Does Aspirin Prevent Cardiovascular Disease and Cancer? Ignore the Guidelines

An Expert Interview With Charles H. Hennekens, MD, DrPH

Linda Brookes, MSc; Charles H. Hennekens, MD, DrPH

Disclosures

October 29, 2014

In This Article

Waiting for the Right Evidence

Medscape: So the clinical trial data cited in support of the overall benefit of aspirin in primary prevention[1,2,3,4,5,6] didn't constitute sufficient evidence to convince you?

Dr Hennekens: Frankly, I don't really understand why there was a regulatory submission for this indication again. Aspirin was first submitted to the FDA for primary prevention in 1989 (I was involved in that submission), and the Cardiorenal Drugs Advisory Committee voted 6-2 in favor of the routine use of aspirin in men without risk factors, though this recommendation was never acted on by FDA. The same reasons apply today: namely that the data are insufficient in the intermediate- and high-risk subjects who will be the population for which aspirin is likely to be prescribed in primary prevention.

At that time, there were only two primary prevention trials—the PHS and the British Doctors' Trial (BDT).[2] Subsequent data from three more trials—the Thrombosis Prevention Trial (TPT),[3] the Hypertension Optimal Treatment (HOT) trial,[4] and the Primary Prevention Project (PPP) trial[5] —were the basis for a similar submission made in 2003, which was rejected by a vote of 11-3.[38] The average risk for a first event in these six trials is less than 5%, whereas the likely cutpoint for aspirin use may be about 10%.[1,2,3,4,5,6] So it's not a question of whether aspirin works in secondary prevention but doesn't work in primary—that's not true. The data are quite consistent, in my view, that aspirin does prevent MIs, and I feel that the accumulating randomized evidence in moderate- and high-risk primary prevention subjects will allow regulatory authorities and clinicians to make more informed decisions about aspirin use in primary prevention.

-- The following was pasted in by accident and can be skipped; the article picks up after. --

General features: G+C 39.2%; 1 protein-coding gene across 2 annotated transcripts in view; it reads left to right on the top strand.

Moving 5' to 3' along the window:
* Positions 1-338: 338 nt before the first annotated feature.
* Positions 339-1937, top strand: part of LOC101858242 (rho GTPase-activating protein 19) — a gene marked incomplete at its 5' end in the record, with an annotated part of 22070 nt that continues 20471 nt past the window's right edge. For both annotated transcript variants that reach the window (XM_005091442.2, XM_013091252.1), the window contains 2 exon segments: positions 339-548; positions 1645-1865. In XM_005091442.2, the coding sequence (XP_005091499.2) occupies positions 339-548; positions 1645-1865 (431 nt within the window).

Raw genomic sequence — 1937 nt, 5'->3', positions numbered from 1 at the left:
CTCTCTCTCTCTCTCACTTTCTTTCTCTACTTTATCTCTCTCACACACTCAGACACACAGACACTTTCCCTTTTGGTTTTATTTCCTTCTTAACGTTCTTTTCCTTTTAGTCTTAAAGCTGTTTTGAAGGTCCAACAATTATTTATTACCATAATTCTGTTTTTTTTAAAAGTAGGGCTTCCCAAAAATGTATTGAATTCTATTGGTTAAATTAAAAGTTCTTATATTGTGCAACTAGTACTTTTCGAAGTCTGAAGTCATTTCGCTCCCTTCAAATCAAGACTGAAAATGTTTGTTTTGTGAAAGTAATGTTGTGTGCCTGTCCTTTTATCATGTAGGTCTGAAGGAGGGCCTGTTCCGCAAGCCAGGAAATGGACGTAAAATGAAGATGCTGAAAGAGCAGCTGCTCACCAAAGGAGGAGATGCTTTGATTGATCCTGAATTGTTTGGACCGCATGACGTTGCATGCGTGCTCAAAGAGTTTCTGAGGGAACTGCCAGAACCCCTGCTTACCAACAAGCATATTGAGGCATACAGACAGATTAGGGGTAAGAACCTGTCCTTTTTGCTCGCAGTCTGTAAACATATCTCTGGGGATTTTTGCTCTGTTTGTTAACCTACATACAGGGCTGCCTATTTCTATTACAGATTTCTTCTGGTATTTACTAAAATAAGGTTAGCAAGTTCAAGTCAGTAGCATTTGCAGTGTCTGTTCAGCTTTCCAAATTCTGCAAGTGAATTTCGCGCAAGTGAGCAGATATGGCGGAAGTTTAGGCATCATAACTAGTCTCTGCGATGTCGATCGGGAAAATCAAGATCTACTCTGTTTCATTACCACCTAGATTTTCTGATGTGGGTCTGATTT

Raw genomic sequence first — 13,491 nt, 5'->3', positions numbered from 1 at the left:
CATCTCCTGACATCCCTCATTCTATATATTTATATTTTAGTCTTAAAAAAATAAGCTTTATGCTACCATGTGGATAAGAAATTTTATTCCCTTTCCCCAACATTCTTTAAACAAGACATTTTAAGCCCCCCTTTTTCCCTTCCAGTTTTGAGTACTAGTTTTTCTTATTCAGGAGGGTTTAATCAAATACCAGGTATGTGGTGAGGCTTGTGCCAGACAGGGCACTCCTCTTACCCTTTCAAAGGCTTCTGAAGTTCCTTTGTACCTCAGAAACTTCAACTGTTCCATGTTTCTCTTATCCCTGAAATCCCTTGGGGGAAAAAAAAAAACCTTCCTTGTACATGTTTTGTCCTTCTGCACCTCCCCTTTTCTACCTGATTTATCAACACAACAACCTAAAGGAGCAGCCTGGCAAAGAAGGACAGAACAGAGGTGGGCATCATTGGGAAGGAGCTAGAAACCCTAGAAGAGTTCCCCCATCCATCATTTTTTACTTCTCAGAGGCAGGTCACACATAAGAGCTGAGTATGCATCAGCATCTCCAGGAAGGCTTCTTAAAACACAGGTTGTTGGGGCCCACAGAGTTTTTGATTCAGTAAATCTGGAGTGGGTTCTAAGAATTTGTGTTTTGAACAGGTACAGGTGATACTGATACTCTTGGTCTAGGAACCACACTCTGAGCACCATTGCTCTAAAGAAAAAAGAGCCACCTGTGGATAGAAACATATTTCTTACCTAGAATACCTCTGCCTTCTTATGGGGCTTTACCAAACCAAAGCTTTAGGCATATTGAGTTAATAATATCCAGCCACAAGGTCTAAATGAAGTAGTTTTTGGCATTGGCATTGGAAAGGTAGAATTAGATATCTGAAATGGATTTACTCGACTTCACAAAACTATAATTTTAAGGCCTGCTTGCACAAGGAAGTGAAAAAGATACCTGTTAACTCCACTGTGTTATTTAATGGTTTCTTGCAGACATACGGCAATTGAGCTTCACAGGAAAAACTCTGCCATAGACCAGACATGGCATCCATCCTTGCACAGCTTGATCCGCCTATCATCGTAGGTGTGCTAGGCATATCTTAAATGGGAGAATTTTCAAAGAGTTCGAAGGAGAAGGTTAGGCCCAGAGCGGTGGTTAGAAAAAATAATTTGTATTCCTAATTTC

The main trial that will provide that evidence will be the ARRIVE trial,[9] but there are other trials in the United Kingdom and Europe:

ASCEND (A Study of Cardiovascular Events in Diabetes), where people are defined as being at moderate risk because of having diabetes alone with no prior CV events [10];

ACCEPT-D (Aspirin and Simvastatin Combination for Cardiovascular Events Prevention Trial in Diabetes) trial [13]; and

The ASPREE (Aspirin in Reducing Events in the Elderly) trial.[11]

When the totality of evidence is incomplete, it is appropriate to remain uncertain. Meanwhile, it is interesting to note that, as a founding member of the Antithrombotic Trialists' Collaboration, the meta-analysis we published in The Lancet a few years ago, which concluded that aspirin is "of uncertain net value in primary prevention,"[39] was not intended to tell people not to use aspirin; rather, it meant to tell them to avoid using it routinely.

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